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Kubernates basic architecture is made up of:

  • Nodes - either a physical or a virtual machine, defined by the pod.yaml
  • Pods - group of one or more containers
  • Deployments - are used to make updates on Pods
  • Services - Kubernetes Service consist of an (exposed)set of Pods and a policy that defines the access control. Services can have label selectors, which are commonly used to invoke actions over the right subset of pods.
  • The Control Plane

The control plane is Kubernetes' brain. It has an overall view of every container and pod running on the cluster, can * schedule new pods (which can include containers with root access to their parent node),

  • can read all the secrets stored in the cluster.

Pod Configuration

A basic pod configuration might look like (this is a nodejs app on apache)

apiVersion: v1 
kind: Pod 
  name: node-js-pod 
  - name: node-js-pod 
    image: bitnami/apache:latest 
    - containerPort: 80 

The pod configuration can be tested and created with

kubectl create -f nodejs-pod.yaml 

this will output the pod node name


Getting pod information

 kubectl describe pods/node-js-pod 

Starting up the pod

 kubectl exec node-js-pod -- curl <private ip address> 


Pods with matching labels are added to the list of candidates where the service forwards traffic.

apiVersion: v1 
kind: Service 
  name: node-js 
    name: node-js 
  type: LoadBalancer 
  - port: 80 
    name: node-js 

creating a service

kubectl create -f nodejs-rc-service.yaml 

One Google's GCE, staring a service will create an external load balancer and forwarding rules, but you may need to add additional firewall rules.

Replication Controller

Replication controllers (RCs), manage the number of nodes that a pod and included container images run on.

apiVersion: v1 
kind: ReplicationController 
  name: node-js 
    name: node-js 
deployment: demo 
  replicas: 3 
    name: node-js 
    deployment: demo 
        name: node-js 
      - name: node-js 
        image: jonbaier/node-express-info:latest 
        - containerPort: 80  

Example replication controller file

$ kubectl create -f nodejs-controller.yaml 

and to see the services that are running

kubectl get services 

Local Setup



minikube start
minikube stop 
minikube status
minikube: Running
cluster: Running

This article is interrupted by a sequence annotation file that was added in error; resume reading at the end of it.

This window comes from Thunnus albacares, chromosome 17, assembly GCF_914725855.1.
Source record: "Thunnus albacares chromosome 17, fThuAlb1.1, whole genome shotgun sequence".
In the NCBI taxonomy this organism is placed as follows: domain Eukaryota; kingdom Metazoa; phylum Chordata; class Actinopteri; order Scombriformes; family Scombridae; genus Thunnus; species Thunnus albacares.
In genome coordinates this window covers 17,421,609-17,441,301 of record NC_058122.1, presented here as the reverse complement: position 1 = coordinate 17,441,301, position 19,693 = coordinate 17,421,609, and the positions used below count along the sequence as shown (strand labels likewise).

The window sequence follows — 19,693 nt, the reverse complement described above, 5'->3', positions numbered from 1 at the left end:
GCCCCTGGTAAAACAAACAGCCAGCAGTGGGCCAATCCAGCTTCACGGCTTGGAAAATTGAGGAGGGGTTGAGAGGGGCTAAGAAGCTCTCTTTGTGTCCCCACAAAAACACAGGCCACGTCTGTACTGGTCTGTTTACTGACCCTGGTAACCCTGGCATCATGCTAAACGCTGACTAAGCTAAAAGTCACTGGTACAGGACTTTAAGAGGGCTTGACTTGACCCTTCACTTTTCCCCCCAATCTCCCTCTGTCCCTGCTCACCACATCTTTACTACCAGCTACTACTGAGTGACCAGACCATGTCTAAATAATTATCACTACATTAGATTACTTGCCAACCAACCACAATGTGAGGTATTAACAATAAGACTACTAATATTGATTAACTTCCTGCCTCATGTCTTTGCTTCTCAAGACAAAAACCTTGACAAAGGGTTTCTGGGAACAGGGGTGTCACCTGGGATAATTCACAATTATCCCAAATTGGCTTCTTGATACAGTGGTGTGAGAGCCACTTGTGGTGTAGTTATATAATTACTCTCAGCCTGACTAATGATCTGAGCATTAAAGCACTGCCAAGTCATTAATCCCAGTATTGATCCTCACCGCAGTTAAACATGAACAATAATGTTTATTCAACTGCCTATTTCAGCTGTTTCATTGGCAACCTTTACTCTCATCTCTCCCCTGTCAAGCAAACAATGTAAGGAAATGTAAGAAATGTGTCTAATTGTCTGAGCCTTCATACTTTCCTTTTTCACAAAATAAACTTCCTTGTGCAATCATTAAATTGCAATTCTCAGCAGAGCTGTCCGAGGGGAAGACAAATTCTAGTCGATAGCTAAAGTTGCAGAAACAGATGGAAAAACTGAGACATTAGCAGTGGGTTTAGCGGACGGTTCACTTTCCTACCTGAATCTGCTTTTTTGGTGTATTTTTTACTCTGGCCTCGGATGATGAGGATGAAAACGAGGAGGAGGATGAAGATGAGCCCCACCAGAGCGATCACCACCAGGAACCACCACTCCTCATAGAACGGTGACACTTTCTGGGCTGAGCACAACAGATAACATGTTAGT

kubectl: Correctly Configured: pointing to minikube-vm at

To get the ip the minikube is running on

minikube ip

Minikube context : The context is what determines which cluster kubectl is interacting with. You can see all your available contexts in the ~/.kube/config file.

kubectl config use-context minikube

Verify that kubectl is configured to communicate with your cluster:

kubectl cluster-info

Open the Kubernetes dashboard in a browser:

minikube dashboard

that will open your browser to something like ..!/overview?namespace=default

Deploy an image to Kube use the run command

kubectl run salesforce --image=wtr-ecomm-etl-salesforce/wtr-etl-salesforce:latest  --port=8080

To update a run we can set a new instance:

kubectl set image deployment/hello-node hello-node=hello-node:v2

Kubectrl Pull Problem

with docker images being listed in docker images minikube failed to run saying unable to pull the docker image

It turns out that minikube has it's own registry and cannot see the local docker regsistry

Hack #1

The command:

minikube docker-env

lists the minikube env variables and in local environment it can be sourced with

eval $(minikube docker-env)

the running in the console it is possible to

gradle build // after eval, will now install into minikube registry 
// now we run without going out to pull 
kubectl run salesforce --image=wtr/wtr-etl-salesforce-1.0-snapshot:1.0-snapshot --image-pull-policy=IfNotPresent

Hack 2 Run a Local Registry

Use a local registry:

docker run -d -p 5000:5000 --restart=always --name registry registry:2

Now tag your image properly:

docker tag ubuntu localhost:5000/ubuntu

Note that localhost should be changed to dns name of the machine running registry container.

Now push your image to local registry:

docker push localhost:5000/ubuntu

You should be pull it back:

docker pull localhost:5000/ubuntu

Create a Deployment

A Kubernetes Pod is a group of one or more Containers, tied together for the purposes of administration and networking. The Pod in this tutorial has only one Container. A Kubernetes Deployment checks on the health of your Pod and restarts the Pod’s Container if it terminates. Deployments are the recommended way to manage the creation and scaling of Pods.

Use the kubectl run command to create a Deployment that manages a Pod. The Pod runs a Container based on your hello-node:v1 Docker image:

kubectl run hello-node –image=hello-node:v1 –port=8080 View the Deployment:

kubectl get deployments

Kubernates Gateways


A distributed, reliable key-value store for the most critical data of a distributed system

kubernates.txt · Last modified: 2019/09/08 07:43 by root
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